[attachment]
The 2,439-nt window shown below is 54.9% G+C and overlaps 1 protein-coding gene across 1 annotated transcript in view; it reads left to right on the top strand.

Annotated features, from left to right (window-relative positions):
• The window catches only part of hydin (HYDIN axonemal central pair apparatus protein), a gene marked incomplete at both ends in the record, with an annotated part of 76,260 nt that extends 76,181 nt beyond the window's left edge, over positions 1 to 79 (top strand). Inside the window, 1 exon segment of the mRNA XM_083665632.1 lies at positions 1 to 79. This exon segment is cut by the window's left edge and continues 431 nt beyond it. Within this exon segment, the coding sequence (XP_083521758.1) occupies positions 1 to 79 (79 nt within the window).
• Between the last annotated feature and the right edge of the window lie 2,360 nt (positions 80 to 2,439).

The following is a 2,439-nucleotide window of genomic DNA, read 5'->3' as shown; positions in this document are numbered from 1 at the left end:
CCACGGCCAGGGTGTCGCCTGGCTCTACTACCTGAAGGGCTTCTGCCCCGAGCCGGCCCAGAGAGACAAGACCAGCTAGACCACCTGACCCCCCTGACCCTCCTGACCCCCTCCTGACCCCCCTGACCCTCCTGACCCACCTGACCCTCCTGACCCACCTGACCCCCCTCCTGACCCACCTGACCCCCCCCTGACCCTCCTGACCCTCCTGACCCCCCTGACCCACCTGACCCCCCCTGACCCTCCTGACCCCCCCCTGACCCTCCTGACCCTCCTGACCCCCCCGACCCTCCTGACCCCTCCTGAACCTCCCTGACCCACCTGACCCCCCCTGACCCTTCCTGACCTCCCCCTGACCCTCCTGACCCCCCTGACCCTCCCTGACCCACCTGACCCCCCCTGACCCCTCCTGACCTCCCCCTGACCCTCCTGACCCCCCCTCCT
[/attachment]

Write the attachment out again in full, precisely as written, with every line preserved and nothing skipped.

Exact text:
The 2,439-nt window shown below is 54.9% G+C and overlaps 1 protein-coding gene across 1 annotated transcript in view; it reads left to right on the top strand.

Annotated features, from left to right (window-relative positions):
• The window catches only part of hydin (HYDIN axonemal central pair apparatus protein), a gene marked incomplete at both ends in the record, with an annotated part of 76,260 nt that extends 76,181 nt beyond the window's left edge, over positions 1 to 79 (top strand). Inside the window, 1 exon segment of the mRNA XM_083665632.1 lies at positions 1 to 79. This exon segment is cut by the window's left edge and continues 431 nt beyond it. Within this exon segment, the coding sequence (XP_083521758.1) occupies positions 1 to 79 (79 nt within the window).
• Between the last annotated feature and the right edge of the window lie 2,360 nt (positions 80 to 2,439).

The following is a 2,439-nucleotide window of genomic DNA, read 5'->3' as shown; positions in this document are numbered from 1 at the left end:
CCACGGCCAGGGTGTCGCCTGGCTCTACTACCTGAAGGGCTTCTGCCCCGAGCCGGCCCAGAGAGACAAGACCAGCTAGACCACCTGACCCCCCTGACCCTCCTGACCCCCTCCTGACCCCCCTGACCCTCCTGACCCACCTGACCCTCCTGACCCACCTGACCCCCCTCCTGACCCACCTGACCCCCCCCTGACCCTCCTGACCCTCCTGACCCCCCTGACCCACCTGACCCCCCCTGACCCTCCTGACCCCCCCCTGACCCTCCTGACCCTCCTGACCCCCCCGACCCTCCTGACCCCTCCTGAACCTCCCTGACCCACCTGACCCCCCCTGACCCTTCCTGACCTCCCCCTGACCCTCCTGACCCCCCTGACCCTCCCTGACCCACCTGACCCCCCCTGACCCCTCCTGACCTCCCCCTGACCCTCCTGACCCCCCCTCCT